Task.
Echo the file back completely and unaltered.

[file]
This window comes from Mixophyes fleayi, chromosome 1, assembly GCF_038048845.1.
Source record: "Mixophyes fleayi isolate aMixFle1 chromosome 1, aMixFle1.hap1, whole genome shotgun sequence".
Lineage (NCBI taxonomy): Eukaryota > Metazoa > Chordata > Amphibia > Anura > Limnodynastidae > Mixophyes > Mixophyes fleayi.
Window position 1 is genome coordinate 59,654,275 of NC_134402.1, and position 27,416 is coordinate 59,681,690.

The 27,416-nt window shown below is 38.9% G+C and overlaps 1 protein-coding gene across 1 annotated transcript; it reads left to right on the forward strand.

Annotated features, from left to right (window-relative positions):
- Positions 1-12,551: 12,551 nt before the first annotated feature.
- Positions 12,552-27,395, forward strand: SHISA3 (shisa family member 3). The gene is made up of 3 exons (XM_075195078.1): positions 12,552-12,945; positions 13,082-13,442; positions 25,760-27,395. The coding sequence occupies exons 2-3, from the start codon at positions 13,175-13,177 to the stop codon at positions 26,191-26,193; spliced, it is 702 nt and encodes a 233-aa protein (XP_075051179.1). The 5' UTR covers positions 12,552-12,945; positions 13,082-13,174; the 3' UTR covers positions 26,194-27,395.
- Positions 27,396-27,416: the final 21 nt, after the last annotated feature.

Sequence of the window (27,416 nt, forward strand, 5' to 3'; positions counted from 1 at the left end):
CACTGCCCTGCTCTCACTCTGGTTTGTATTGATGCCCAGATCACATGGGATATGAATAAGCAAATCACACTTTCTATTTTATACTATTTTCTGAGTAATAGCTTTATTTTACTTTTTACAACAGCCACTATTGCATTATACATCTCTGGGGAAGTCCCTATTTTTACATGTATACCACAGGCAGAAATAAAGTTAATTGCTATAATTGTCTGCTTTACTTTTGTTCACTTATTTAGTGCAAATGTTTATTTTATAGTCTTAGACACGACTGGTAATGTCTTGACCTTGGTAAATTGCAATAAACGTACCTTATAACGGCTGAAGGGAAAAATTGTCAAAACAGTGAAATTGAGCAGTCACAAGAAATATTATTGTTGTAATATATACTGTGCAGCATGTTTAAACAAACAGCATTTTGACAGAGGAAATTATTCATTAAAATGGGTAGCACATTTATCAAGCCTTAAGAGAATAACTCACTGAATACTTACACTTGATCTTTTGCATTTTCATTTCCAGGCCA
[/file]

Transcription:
This window comes from Mixophyes fleayi, chromosome 1, assembly GCF_038048845.1.
Source record: "Mixophyes fleayi isolate aMixFle1 chromosome 1, aMixFle1.hap1, whole genome shotgun sequence".
Lineage (NCBI taxonomy): Eukaryota > Metazoa > Chordata > Amphibia > Anura > Limnodynastidae > Mixophyes > Mixophyes fleayi.
Window position 1 is genome coordinate 59,654,275 of NC_134402.1, and position 27,416 is coordinate 59,681,690.

The 27,416-nt window shown below is 38.9% G+C and overlaps 1 protein-coding gene across 1 annotated transcript; it reads left to right on the forward strand.

Annotated features, from left to right (window-relative positions):
- Positions 1-12,551: 12,551 nt before the first annotated feature.
- Positions 12,552-27,395, forward strand: SHISA3 (shisa family member 3). The gene is made up of 3 exons (XM_075195078.1): positions 12,552-12,945; positions 13,082-13,442; positions 25,760-27,395. The coding sequence occupies exons 2-3, from the start codon at positions 13,175-13,177 to the stop codon at positions 26,191-26,193; spliced, it is 702 nt and encodes a 233-aa protein (XP_075051179.1). The 5' UTR covers positions 12,552-12,945; positions 13,082-13,174; the 3' UTR covers positions 26,194-27,395.
- Positions 27,396-27,416: the final 21 nt, after the last annotated feature.

Sequence of the window (27,416 nt, forward strand, 5' to 3'; positions counted from 1 at the left end):
CACTGCCCTGCTCTCACTCTGGTTTGTATTGATGCCCAGATCACATGGGATATGAATAAGCAAATCACACTTTCTATTTTATACTATTTTCTGAGTAATAGCTTTATTTTACTTTTTACAACAGCCACTATTGCATTATACATCTCTGGGGAAGTCCCTATTTTTACATGTATACCACAGGCAGAAATAAAGTTAATTGCTATAATTGTCTGCTTTACTTTTGTTCACTTATTTAGTGCAAATGTTTATTTTATAGTCTTAGACACGACTGGTAATGTCTTGACCTTGGTAAATTGCAATAAACGTACCTTATAACGGCTGAAGGGAAAAATTGTCAAAACAGTGAAATTGAGCAGTCACAAGAAATATTATTGTTGTAATATATACTGTGCAGCATGTTTAAACAAACAGCATTTTGACAGAGGAAATTATTCATTAAAATGGGTAGCACATTTATCAAGCCTTAAGAGAATAACTCACTGAATACTTACACTTGATCTTTTGCATTTTCATTTCCAGGCCA